1920 : The Metcalfe family is living in Oakland Township, Alameda County, California. His two oldest sons are "university students."  The U.S. census from that year records George W. Metcalfe's occupation as mining engineer. His two oldest sons, George B. and Stephen B., ages 23 and 19 respectively, are university students.  John B., the youngest, is a high school student. (12)

If I happen upon any more information to add to this page I will. But for now I think I've devoted enough time and effort to Other People's Ancestors.

If you are descended from or related to George W. Metcalfe or his sons, please, please get in touch! I'd love to get that photo back to his family. If you are researching this family, feel free to use my research. I would be happy to send you a gedcom file or anything else that I have that might be of use to you.

And now, back to my own family tree!


Sources

(1) Photograph of G.W. Metcalfe

(2) The Columbiad '90, Twenty-sixth volume (The Junior Class of Columbia College, 1890), p. 57, img.73; p. 59, img. 75; p. 74, img 90; p. 75, img. 91; p. 76, img. 92; digital images, Ancestry.com (: accessed 27 January 2017; clubs & sports participation, physical description, age given as 16. Calculated birth year 1873.

 (3) Utah, Salt Lake County Birth Records, 1890-1915," database with images, FamilySearch (https://familysearch.org/ark:/61903/1:1:XXX9-JXF : 5 December 2014), George Wickham Metcalf in entry for John Brownlow Metcalf, 04 May 1905; citing Salt Lake, Utah, line 3347, Records Manager and Archive, Salt Lake City; FHL microfilm 4,121,066., p. 84, no. 3347. G.W. Metcalfe's age is listed as 33, calculated birth year 1872.

(4) 1910 U.S. Census, Shasta County, California, population schedule, , enumeration district (ED) 98, sheet 9B, dwelling 191, family 207, George W. Metcalfe; digital images, Ancestry.com (: downloaded 28 January 2017). G. W. Metcalfe age is 37, calculated birth year is 1873.

(5) Catalogue of the Alph Delta Phi (New York: The Executive Council of the Alph Delta Phi Fraternity, 1899), p. 875, img. 856; p. 75, img. 91; digital images, Ancestry.com (: accessed 27 January 2017; locality index, chapter listing, shows G.W. Metcalfe as class of 1891. "George Washington Wickham Metcalfe. Knoxville, Tenn. Civil engineer; Resident Engineer of Wetmore, Polk Co., and of Embreville Iron Furnace, Washington Co., since 1891."

(6)  Knoxville, Tennesee, City Directory, 1894 (N.p.:n.p., 1894), p. 460, img. 243; p. 344, img. 181, Metcalfe, George W. civil eng; digital image, Ancestry.com Operations, Inc., Ancestry.com (http://www.ancestry.com : viewed 27 January 2017), Cites two pages, both listing Metcalfe as a civil engineer with an office on Gay St.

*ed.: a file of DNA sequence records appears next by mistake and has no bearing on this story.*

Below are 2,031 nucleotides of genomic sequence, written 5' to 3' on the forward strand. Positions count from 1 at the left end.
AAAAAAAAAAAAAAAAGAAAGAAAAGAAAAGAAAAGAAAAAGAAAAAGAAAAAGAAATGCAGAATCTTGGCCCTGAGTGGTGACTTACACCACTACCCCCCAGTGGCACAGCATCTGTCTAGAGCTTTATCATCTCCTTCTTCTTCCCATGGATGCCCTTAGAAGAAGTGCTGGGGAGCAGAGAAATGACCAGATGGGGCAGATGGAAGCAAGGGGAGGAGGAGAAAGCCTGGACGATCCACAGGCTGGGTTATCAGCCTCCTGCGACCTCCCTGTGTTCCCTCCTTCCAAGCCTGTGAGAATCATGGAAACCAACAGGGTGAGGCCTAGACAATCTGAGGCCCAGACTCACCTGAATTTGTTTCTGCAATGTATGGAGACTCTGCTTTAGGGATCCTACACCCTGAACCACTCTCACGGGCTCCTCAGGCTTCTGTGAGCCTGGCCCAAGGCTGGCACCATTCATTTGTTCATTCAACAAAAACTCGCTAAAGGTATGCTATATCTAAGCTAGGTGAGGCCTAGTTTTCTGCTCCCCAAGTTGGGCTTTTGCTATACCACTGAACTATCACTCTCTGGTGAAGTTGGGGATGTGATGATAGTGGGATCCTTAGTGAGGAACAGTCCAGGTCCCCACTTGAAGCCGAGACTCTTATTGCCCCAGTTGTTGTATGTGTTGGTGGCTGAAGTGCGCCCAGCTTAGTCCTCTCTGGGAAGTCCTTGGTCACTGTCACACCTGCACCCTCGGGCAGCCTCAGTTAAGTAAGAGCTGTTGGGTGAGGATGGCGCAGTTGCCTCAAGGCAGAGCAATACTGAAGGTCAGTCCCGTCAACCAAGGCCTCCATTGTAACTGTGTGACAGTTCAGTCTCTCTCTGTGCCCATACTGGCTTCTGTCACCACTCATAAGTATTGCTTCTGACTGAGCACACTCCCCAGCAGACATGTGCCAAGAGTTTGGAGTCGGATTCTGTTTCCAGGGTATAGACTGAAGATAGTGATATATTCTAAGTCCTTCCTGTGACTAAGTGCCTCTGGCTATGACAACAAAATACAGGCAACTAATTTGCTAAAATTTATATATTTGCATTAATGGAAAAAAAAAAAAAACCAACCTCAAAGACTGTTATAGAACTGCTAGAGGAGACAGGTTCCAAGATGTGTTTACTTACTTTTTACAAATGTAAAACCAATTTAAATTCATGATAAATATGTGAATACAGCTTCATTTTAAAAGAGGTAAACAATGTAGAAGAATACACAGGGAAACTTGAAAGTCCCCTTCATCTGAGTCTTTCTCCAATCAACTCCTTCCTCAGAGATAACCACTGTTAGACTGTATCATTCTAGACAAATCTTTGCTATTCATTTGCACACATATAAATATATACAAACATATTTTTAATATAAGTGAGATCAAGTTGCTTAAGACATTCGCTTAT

Knoxville City Directory. 1895. (Knoxville, TN: E.W. Crozier, 1895), p. 336, img. 180, Metclafe, George W.; digital image, Ancestry.com (: accessed 27 January 2017), office and residence.

Knoxville city Directory. Volume XV. 1898. (N.p.: E. W. Crozier, 1898), p. 586, img. 290; p. 404, img. 206, Metcalfe, G. W.; digital image, Ancestry.com (: accessed 27 January 2017).

Knoxville city Directory, Volume XVI. 1900 (Knoxville: E.W. Crozier, 1900), p. 391, img. 201; p. 554, img 284, Metcalfe George W; digital image, Ancestry.com (: accessed 27 January 2017), residential and business listings.

The Directory Knoxville Tennessee 1901 (Knoxville, TN: E.W. Crozier, 1901), p. 428, img 222; p. 608, img. 313, Metcalfe George W; digital image, Ancestry.com (: accessed 27 January 2017), residential and business listing.

Metcalfe does not appear in the 1902 Knoxville Directory.

(7) "Tennessee, County Marriages, 1790-1950," database with images, FamilySearch (https://familysearch.org/ark:/61903/1:1:XZ47-RLC : 22 December 2016), George Wickham Metcalfe and Edith Brownlow, 08 Jun 1896; citing Knox, Tennessee, United States, Marriage, p. 144, Tennessee State Library and Archives, Nashville and county clerk offices from various counties; FHL microfilm 1,020,963.

"Tennessee, County Marriages, 1790-1950," database with images, FamilySearch (https://familysearch.org/ark:/61903/1:1:XZ4F-BY9 : 22 December 2016), George Wickham Metcalfe and Edith Brownlow, 11 Jun 1896; citing Knox, Tennessee, United States, Marriage, p. 288, Tennessee State Library and Archives, Nashville and county clerk offices from various counties; FHL microfilm 1,205,097.

(8) 1910 U.S. Census, Shasta County, California, population schedule, , enumeration district (ED) 98, sheet 9B, dwelling 191, family 207, George W. Metcalfe; digital images, Ancestry.com (: downloaded 28 January 2017).

(9) Knoxville city Directory, Volume XVI. 1900 (Knoxville: E.W. Crozier, 1900), p. 177-178, img. 91-92; Brownlow, Mrs. Adele, Miss Mabel, and Miss Mary; digital image, Ancestry.com (: accessed 27 January 2017), residential listing.

(10) "Utah, Salt Lake County Birth Records, 1890-1915," database with images, FamilySearch (https://familysearch.org/ark:/61903/1:1:XXX9-JXF : 5 December 2014), George Wickham Metcalf in entry for John Brownlow Metcalf, 04 May 1905; citing Salt Lake, Utah, line 3347, Records Manager and Archive, Salt Lake City; FHL microfilm 4,121,066., p. 84, no. 3347.

(11)  Catalogue of the Alpha Delta Phi 1832-1909 (New York: The Executive Council of the Fraternity, 1909), pages 28, 439, 405; digital images, Google, Google Books (: accessed 28 January 2017; location listing p. 405. Note name appears as G. W. W. Metcalfe, or George Washington Wickham Metcalfe.